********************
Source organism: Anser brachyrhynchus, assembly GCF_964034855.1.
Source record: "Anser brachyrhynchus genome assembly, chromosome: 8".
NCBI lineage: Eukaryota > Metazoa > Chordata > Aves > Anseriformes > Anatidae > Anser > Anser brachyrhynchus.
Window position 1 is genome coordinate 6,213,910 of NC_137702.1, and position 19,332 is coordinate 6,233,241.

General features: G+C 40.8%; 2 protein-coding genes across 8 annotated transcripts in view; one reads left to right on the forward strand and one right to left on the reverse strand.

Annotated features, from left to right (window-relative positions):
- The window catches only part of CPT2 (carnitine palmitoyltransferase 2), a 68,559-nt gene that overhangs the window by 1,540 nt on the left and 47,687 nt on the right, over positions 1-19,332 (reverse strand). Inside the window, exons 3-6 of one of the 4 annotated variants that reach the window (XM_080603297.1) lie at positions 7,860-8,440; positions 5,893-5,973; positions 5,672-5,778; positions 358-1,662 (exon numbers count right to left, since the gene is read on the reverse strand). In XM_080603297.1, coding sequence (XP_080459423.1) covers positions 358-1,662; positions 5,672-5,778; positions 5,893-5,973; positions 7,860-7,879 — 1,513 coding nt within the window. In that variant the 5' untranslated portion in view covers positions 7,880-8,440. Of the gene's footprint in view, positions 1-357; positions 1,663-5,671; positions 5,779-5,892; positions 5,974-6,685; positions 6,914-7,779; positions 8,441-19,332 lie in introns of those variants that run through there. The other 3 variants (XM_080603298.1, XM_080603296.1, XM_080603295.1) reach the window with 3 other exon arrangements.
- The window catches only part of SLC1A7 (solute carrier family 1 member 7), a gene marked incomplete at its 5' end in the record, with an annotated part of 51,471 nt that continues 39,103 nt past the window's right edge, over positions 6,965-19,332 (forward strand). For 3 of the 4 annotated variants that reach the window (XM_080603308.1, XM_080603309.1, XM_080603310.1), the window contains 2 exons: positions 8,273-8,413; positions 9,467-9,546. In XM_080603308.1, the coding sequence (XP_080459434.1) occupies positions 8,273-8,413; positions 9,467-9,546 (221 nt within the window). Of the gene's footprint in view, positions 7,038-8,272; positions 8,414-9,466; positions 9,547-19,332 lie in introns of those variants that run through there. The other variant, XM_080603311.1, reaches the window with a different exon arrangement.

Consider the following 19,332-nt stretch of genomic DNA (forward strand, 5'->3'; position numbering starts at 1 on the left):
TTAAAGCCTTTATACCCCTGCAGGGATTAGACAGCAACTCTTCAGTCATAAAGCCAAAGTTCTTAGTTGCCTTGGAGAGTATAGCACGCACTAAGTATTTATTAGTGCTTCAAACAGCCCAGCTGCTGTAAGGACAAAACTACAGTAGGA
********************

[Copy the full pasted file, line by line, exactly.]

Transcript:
Source organism: Anser brachyrhynchus, assembly GCF_964034855.1.
Source record: "Anser brachyrhynchus genome assembly, chromosome: 8".
NCBI lineage: Eukaryota > Metazoa > Chordata > Aves > Anseriformes > Anatidae > Anser > Anser brachyrhynchus.
Window position 1 is genome coordinate 6,213,910 of NC_137702.1, and position 19,332 is coordinate 6,233,241.

General features: G+C 40.8%; 2 protein-coding genes across 8 annotated transcripts in view; one reads left to right on the forward strand and one right to left on the reverse strand.

Annotated features, from left to right (window-relative positions):
- The window catches only part of CPT2 (carnitine palmitoyltransferase 2), a 68,559-nt gene that overhangs the window by 1,540 nt on the left and 47,687 nt on the right, over positions 1-19,332 (reverse strand). Inside the window, exons 3-6 of one of the 4 annotated variants that reach the window (XM_080603297.1) lie at positions 7,860-8,440; positions 5,893-5,973; positions 5,672-5,778; positions 358-1,662 (exon numbers count right to left, since the gene is read on the reverse strand). In XM_080603297.1, coding sequence (XP_080459423.1) covers positions 358-1,662; positions 5,672-5,778; positions 5,893-5,973; positions 7,860-7,879 — 1,513 coding nt within the window. In that variant the 5' untranslated portion in view covers positions 7,880-8,440. Of the gene's footprint in view, positions 1-357; positions 1,663-5,671; positions 5,779-5,892; positions 5,974-6,685; positions 6,914-7,779; positions 8,441-19,332 lie in introns of those variants that run through there. The other 3 variants (XM_080603298.1, XM_080603296.1, XM_080603295.1) reach the window with 3 other exon arrangements.
- The window catches only part of SLC1A7 (solute carrier family 1 member 7), a gene marked incomplete at its 5' end in the record, with an annotated part of 51,471 nt that continues 39,103 nt past the window's right edge, over positions 6,965-19,332 (forward strand). For 3 of the 4 annotated variants that reach the window (XM_080603308.1, XM_080603309.1, XM_080603310.1), the window contains 2 exons: positions 8,273-8,413; positions 9,467-9,546. In XM_080603308.1, the coding sequence (XP_080459434.1) occupies positions 8,273-8,413; positions 9,467-9,546 (221 nt within the window). Of the gene's footprint in view, positions 7,038-8,272; positions 8,414-9,466; positions 9,547-19,332 lie in introns of those variants that run through there. The other variant, XM_080603311.1, reaches the window with a different exon arrangement.

Consider the following 19,332-nt stretch of genomic DNA (forward strand, 5'->3'; position numbering starts at 1 on the left):
TTAAAGCCTTTATACCCCTGCAGGGATTAGACAGCAACTCTTCAGTCATAAAGCCAAAGTTCTTAGTTGCCTTGGAGAGTATAGCACGCACTAAGTATTTATTAGTGCTTCAAACAGCCCAGCTGCTGTAAGGACAAAACTACAGTAGGA